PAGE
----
In the first of two articles on managers’ pay and conditions, Colin Monk, md of the recruitment agency specialising in engineering and manufacturing, told FoodManufacture.co.uk that more than three-quarters (77%) of food and drink firms plan to raise their managers' pay and bonuses this year.
"After the past two to three years, it’s come to a natural decision point of whether employers should keep salaries flat and bonuses unpaid or to increase them,” he said.
Only 7% of surveyed firms said that they would not increase managers’ pay and bonuses this year while 16% said that they were unsure what action to take.
Nearly 78% of employees surveyed said that they expected an increase in their salary or bonus this year. But many were prepared to forego a salary increase if they judged that career prospects with their existing firm were better than those offered by rival employers.
According to the 2012 Salary and Market Insight Report: “Average salary increases of 5–10% have on, on occasion, not been enough to convince candidates to move when their current employer has come back with a better offer.”
But salary growth was not the most effective way of retaining staff, according to the survey.“Promotion opportunities and a robust benefits package are currently considered the most effective incentives in employee retention,” said the report.
It also noted a big increase in managers’ benefits related to key performance indicators covering production, continuous improvement and cutting waste.
Andrew Pownall, Michael Page’s operating director said: “We are definitely seeing the ‘Tesco effect’ as with their result they are putting the squeeze on some their suppliers [leading them to incentivise their managers to cut waste and cost].”
Promotion had probably been the driving factor in salary increases over the past 12 months, according to the survey. Also firms are generally offering large–scale pay increases in order to retain skills sets.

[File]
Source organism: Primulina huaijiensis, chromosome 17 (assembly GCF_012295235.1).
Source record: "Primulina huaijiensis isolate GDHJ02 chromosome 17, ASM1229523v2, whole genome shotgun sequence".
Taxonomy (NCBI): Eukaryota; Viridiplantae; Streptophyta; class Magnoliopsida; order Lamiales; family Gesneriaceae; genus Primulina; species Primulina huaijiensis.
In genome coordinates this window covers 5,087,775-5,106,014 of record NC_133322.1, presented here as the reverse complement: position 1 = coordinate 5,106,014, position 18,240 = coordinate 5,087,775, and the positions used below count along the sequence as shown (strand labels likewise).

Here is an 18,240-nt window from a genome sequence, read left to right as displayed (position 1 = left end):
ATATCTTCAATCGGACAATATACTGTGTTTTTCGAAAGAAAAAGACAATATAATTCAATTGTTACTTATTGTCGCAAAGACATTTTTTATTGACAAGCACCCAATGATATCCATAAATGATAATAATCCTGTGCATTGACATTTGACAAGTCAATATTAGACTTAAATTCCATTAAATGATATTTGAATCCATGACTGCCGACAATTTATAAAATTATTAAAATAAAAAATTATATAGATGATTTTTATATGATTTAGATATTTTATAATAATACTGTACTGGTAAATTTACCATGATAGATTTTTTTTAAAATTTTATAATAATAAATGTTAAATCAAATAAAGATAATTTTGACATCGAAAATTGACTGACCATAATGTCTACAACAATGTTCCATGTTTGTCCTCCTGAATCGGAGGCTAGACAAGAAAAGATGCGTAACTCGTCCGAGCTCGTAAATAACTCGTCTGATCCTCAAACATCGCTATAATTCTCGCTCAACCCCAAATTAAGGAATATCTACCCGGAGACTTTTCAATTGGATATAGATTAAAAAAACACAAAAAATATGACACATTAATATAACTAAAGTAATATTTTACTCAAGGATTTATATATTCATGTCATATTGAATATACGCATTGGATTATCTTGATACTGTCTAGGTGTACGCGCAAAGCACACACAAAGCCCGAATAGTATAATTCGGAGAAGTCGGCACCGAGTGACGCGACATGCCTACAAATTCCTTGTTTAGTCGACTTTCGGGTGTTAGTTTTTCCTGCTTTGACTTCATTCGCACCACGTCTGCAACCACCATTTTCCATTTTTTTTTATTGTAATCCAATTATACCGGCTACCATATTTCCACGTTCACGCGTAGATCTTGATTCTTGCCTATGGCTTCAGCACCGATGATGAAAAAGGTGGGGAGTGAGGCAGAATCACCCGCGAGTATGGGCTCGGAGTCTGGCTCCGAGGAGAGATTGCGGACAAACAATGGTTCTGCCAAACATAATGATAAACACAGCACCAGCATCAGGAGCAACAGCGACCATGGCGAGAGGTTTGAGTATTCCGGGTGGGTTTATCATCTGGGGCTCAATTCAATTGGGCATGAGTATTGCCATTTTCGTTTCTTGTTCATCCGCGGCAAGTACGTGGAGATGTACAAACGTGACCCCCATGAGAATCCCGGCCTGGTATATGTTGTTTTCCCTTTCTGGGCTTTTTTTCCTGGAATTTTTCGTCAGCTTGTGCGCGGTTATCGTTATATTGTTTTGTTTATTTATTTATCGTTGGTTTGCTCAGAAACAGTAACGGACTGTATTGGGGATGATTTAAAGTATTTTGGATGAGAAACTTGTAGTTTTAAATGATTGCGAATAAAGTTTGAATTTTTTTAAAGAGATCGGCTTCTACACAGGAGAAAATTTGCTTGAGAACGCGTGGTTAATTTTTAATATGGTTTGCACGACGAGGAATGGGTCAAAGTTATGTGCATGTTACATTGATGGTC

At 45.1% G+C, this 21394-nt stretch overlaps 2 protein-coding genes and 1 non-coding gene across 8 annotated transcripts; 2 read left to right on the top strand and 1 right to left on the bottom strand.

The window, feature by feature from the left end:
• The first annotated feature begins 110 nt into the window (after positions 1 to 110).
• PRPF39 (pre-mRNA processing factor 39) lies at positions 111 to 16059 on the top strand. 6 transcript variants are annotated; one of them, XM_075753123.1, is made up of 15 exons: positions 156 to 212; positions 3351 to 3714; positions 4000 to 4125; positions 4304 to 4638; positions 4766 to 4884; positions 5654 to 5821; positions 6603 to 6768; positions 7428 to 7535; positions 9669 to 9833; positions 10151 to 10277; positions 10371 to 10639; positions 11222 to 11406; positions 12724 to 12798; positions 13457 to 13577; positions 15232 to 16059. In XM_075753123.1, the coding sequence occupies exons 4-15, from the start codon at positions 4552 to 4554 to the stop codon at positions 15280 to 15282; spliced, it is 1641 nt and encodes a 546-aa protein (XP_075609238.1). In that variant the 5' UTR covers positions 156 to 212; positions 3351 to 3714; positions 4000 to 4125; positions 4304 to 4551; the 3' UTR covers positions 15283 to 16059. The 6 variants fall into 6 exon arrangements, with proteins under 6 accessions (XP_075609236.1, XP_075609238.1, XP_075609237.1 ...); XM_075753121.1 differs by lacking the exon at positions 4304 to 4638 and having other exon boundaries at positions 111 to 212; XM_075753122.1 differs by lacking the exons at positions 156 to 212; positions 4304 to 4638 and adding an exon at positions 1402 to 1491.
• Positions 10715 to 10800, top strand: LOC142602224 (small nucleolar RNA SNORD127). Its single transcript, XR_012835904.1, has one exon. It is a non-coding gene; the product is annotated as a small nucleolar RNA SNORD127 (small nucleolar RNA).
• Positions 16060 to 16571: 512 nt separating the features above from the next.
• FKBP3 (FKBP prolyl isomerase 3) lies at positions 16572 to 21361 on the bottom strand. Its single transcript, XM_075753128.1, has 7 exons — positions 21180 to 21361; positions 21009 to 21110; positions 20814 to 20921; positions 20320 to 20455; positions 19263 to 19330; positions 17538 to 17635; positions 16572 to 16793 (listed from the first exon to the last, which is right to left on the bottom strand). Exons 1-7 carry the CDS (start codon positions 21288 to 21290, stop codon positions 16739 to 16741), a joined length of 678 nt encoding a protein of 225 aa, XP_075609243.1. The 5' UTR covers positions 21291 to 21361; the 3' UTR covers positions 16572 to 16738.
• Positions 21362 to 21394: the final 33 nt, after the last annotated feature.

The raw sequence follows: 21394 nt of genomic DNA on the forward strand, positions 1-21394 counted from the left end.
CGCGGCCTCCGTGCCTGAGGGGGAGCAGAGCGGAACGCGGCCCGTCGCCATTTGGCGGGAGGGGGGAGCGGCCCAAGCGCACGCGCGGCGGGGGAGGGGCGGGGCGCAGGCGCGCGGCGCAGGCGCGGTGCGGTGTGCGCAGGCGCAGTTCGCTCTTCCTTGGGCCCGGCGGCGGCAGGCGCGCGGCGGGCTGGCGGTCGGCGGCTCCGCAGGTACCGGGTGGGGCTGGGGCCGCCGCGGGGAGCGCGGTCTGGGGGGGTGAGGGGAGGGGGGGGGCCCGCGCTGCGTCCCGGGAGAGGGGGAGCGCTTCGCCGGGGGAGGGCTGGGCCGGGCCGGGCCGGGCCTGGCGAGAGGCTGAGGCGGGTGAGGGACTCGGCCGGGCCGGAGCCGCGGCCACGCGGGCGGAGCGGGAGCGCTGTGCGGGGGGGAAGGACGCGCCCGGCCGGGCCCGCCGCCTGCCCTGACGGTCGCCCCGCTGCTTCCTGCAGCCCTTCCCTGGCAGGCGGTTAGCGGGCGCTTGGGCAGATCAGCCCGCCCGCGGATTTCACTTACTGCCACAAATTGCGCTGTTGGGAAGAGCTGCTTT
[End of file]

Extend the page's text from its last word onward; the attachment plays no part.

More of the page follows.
In addition to boosting managers’ salaries and bonuses, food and beverage firms expect to recruit more people this year. More than half (54.4%) expected employee numbers to increase in the next 12 months.
Many businesses predicted employee levels to remain stable while only 16.8% expected to decrease headcount.
He stated: “We have witnessed an increase in hiring confidence with our clients – particularly in the food and drink, renewable health and safety sectors.”
Monk added that there has been a spike in hiring in the first quarter of this year – particularly for roles related to continuous improvement and quality control.
When selecting candidates, most employers (87.6%) reported that cultural fit – the recruit’s ability to fit into a team – was more important than his or her technical skills.
About half of the surveyed firms were food and beverage businesses with automotive, aerospace and manufacturing enterprises accounting for the remainder. The survey was targeted at junior, middle and senior managers.
Meanwhile, how does your salary compare with that of others in similar roles? Find out by visiting FoodManufacture.co.uk on Friday March 8.
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